IE in XP SP2 (Part 1): Authenticode - No, and never again!

As you probably know by now, XP SP2 RC1 is publicly available at Over the next week or so I'll give an overview of a few of the security features the browser UI team has been working on.

The first I'll mention is the revamped Authenticode dialog:

Besides the overall cleanup (the old dialog was difficult for many people to understand), the most noticeable enhancement is the addition of the "Never install software from..." radio button which lets you (finally!) blacklist publishers you don't like. After you've blacklisted a publisher you'll never again be prompted to install an ActiveX control signed with that publisher's certificate. Instead, a harmless icon will show in the status bar to indicate that a control has been blocked.

If you click the status bar icon you'll be brought to the Manage Add-ons dialog, another new security feature in IE which gives you control over all types of browser add-ons including ActiveX controls, Browser Helper Objects, and Toolbars. From here you can de-blacklist the publisher of a control that has been recently blocked, but the main purpose is to let you enable and disable add-ons that may be spyware/malware or causing crashes or other undesirable behavior. You can also get to this dialog from the "Tools/Manage Add-ons..." menu.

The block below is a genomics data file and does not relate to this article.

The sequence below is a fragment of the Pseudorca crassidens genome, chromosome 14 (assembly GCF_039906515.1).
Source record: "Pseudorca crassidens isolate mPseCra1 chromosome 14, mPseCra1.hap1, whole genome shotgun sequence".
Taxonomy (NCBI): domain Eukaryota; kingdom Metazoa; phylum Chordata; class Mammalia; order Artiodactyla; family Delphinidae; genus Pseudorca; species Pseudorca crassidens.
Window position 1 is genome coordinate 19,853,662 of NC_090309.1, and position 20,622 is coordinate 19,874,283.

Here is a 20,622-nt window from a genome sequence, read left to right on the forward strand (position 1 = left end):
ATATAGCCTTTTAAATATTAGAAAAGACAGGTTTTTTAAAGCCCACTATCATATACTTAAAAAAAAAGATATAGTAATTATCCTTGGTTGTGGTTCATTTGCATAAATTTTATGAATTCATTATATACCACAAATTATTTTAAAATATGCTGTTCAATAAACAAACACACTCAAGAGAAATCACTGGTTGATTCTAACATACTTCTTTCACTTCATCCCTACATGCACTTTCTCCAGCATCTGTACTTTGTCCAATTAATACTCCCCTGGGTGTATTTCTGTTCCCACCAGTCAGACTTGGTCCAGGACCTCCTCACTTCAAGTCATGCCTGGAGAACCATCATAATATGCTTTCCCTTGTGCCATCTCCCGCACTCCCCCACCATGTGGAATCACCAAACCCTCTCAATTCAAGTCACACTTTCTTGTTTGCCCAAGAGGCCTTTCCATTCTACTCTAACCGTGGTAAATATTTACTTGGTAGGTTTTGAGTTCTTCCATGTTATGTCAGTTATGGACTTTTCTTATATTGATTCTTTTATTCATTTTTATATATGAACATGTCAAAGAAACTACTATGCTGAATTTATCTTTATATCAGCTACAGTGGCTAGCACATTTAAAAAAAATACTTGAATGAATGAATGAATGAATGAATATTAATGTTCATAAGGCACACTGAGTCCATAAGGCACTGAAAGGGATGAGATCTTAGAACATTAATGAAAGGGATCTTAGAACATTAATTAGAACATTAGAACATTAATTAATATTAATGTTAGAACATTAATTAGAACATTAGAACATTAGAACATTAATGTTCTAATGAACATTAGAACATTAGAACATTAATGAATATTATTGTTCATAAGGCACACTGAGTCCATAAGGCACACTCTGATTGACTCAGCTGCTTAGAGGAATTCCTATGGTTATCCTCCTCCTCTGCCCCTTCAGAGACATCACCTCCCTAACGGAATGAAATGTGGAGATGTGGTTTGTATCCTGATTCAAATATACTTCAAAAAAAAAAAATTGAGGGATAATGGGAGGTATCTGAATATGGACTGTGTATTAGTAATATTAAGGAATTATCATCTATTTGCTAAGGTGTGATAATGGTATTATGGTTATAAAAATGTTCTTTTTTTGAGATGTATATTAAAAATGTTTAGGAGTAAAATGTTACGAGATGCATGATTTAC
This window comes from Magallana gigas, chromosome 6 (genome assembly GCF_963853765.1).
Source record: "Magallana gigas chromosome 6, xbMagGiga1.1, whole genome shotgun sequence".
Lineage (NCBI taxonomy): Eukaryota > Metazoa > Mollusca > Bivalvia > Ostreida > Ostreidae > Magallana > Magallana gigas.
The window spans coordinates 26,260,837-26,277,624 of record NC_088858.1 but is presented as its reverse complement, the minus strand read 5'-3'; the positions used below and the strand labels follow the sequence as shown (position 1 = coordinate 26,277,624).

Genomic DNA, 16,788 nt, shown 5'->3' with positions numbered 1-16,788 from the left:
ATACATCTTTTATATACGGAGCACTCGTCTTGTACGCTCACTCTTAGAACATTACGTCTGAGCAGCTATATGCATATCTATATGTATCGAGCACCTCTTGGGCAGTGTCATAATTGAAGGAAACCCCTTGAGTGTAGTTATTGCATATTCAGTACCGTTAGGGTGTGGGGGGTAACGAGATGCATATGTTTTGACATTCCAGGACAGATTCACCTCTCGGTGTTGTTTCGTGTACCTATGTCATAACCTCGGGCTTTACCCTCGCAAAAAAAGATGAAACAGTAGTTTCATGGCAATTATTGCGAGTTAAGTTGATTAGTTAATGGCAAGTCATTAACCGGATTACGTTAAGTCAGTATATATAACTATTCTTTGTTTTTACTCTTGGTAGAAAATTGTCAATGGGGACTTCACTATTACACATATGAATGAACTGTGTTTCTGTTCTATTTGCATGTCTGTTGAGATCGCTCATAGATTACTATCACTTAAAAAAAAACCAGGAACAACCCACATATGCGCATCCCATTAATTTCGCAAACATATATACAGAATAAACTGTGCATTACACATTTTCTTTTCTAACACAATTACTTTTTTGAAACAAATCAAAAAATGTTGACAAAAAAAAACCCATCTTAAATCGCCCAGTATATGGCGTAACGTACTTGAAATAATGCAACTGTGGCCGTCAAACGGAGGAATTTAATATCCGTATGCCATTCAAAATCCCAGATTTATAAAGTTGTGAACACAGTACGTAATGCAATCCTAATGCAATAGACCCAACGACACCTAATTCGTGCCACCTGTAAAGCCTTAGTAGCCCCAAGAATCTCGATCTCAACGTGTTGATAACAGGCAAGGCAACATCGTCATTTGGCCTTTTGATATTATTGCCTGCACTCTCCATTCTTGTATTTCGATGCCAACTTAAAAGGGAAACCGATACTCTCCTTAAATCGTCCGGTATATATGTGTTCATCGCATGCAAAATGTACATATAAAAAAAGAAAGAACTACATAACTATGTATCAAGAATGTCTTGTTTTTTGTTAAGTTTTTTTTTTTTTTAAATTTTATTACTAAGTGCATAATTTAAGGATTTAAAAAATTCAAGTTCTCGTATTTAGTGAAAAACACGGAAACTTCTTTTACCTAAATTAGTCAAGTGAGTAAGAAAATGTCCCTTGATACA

There are quite a few security tweaks to Authenticode in addition to what I've mentioned above. One that you may eventually get blocked by is the change to block the installation of invalidly signed ActiveX controls. A control usually gets into this state as the result of file corruption or tampering, and as such they are no more trustworthy than unsigned controls which have always been blocked in the Internet and Intranet zones. Although invalidly signed controls are uncommon, they're not as rare as they should be because the old Authenticode dialog just gave a text warning and still allowed you to install the control. For this reason we've added a setting that allows you to bypass the new block -- primarily for corporate intranet scenarios where mission-critical apps may have been deployed with invalidly signed controls (we had a few of these ourselves) -- but I'm not going to tell you where it is because you shouldn't turn it on. :-)